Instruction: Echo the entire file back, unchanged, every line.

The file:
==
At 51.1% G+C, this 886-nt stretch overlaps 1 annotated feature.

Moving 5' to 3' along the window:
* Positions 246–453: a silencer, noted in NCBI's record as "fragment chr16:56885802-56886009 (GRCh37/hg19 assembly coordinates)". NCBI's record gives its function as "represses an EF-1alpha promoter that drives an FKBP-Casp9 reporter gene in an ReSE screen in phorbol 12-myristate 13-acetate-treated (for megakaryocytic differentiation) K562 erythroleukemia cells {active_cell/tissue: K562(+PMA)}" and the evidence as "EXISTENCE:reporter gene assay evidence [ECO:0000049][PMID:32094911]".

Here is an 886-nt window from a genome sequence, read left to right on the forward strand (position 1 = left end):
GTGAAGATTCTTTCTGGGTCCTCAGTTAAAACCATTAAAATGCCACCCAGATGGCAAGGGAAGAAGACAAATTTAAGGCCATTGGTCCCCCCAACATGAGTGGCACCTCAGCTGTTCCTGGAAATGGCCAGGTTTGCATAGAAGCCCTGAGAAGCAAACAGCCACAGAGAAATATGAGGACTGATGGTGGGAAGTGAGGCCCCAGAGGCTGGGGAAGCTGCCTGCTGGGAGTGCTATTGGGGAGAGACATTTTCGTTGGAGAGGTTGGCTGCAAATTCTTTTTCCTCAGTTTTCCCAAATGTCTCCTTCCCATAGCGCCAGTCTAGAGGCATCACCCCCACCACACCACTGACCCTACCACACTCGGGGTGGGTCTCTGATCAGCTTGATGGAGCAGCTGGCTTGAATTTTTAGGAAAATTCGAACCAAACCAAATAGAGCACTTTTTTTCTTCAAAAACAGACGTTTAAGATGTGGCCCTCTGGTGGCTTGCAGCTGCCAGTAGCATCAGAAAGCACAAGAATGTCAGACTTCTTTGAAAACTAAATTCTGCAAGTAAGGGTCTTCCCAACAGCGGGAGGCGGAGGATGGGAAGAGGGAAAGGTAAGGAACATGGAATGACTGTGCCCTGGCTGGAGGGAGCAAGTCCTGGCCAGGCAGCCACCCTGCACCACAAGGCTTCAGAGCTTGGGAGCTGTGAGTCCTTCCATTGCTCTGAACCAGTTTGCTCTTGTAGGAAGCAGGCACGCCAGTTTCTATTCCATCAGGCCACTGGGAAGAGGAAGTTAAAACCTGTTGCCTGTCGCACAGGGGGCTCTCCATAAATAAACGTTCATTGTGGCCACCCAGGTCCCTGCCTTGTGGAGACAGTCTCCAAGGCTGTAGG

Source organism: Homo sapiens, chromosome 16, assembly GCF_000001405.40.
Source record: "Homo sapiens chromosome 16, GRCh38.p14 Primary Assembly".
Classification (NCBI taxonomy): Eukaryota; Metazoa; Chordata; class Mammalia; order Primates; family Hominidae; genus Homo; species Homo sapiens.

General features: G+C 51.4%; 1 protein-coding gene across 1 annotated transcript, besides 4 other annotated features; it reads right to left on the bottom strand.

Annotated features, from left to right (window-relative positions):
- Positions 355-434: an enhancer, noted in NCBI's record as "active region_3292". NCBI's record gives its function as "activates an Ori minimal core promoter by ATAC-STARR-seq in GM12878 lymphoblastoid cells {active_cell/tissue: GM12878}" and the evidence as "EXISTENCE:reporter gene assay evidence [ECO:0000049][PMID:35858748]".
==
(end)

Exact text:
At 51.1% G+C, this 886-nt stretch overlaps 1 annotated feature.

Moving 5' to 3' along the window:
* Positions 246–453: a silencer, noted in NCBI's record as "fragment chr16:56885802-56886009 (GRCh37/hg19 assembly coordinates)". NCBI's record gives its function as "represses an EF-1alpha promoter that drives an FKBP-Casp9 reporter gene in an ReSE screen in phorbol 12-myristate 13-acetate-treated (for megakaryocytic differentiation) K562 erythroleukemia cells {active_cell/tissue: K562(+PMA)}" and the evidence as "EXISTENCE:reporter gene assay evidence [ECO:0000049][PMID:32094911]".

Here is an 886-nt window from a genome sequence, read left to right on the forward strand (position 1 = left end):
GTGAAGATTCTTTCTGGGTCCTCAGTTAAAACCATTAAAATGCCACCCAGATGGCAAGGGAAGAAGACAAATTTAAGGCCATTGGTCCCCCCAACATGAGTGGCACCTCAGCTGTTCCTGGAAATGGCCAGGTTTGCATAGAAGCCCTGAGAAGCAAACAGCCACAGAGAAATATGAGGACTGATGGTGGGAAGTGAGGCCCCAGAGGCTGGGGAAGCTGCCTGCTGGGAGTGCTATTGGGGAGAGACATTTTCGTTGGAGAGGTTGGCTGCAAATTCTTTTTCCTCAGTTTTCCCAAATGTCTCCTTCCCATAGCGCCAGTCTAGAGGCATCACCCCCACCACACCACTGACCCTACCACACTCGGGGTGGGTCTCTGATCAGCTTGATGGAGCAGCTGGCTTGAATTTTTAGGAAAATTCGAACCAAACCAAATAGAGCACTTTTTTTCTTCAAAAACAGACGTTTAAGATGTGGCCCTCTGGTGGCTTGCAGCTGCCAGTAGCATCAGAAAGCACAAGAATGTCAGACTTCTTTGAAAACTAAATTCTGCAAGTAAGGGTCTTCCCAACAGCGGGAGGCGGAGGATGGGAAGAGGGAAAGGTAAGGAACATGGAATGACTGTGCCCTGGCTGGAGGGAGCAAGTCCTGGCCAGGCAGCCACCCTGCACCACAAGGCTTCAGAGCTTGGGAGCTGTGAGTCCTTCCATTGCTCTGAACCAGTTTGCTCTTGTAGGAAGCAGGCACGCCAGTTTCTATTCCATCAGGCCACTGGGAAGAGGAAGTTAAAACCTGTTGCCTGTCGCACAGGGGGCTCTCCATAAATAAACGTTCATTGTGGCCACCCAGGTCCCTGCCTTGTGGAGACAGTCTCCAAGGCTGTAGG

Source organism: Homo sapiens, chromosome 16, assembly GCF_000001405.40.
Source record: "Homo sapiens chromosome 16, GRCh38.p14 Primary Assembly".
Classification (NCBI taxonomy): Eukaryota; Metazoa; Chordata; class Mammalia; order Primates; family Hominidae; genus Homo; species Homo sapiens.

General features: G+C 51.4%; 1 protein-coding gene across 1 annotated transcript, besides 4 other annotated features; it reads right to left on the bottom strand.

Annotated features, from left to right (window-relative positions):
- Positions 355-434: an enhancer, noted in NCBI's record as "active region_3292". NCBI's record gives its function as "activates an Ori minimal core promoter by ATAC-STARR-seq in GM12878 lymphoblastoid cells {active_cell/tissue: GM12878}" and the evidence as "EXISTENCE:reporter gene assay evidence [ECO:0000049][PMID:35858748]".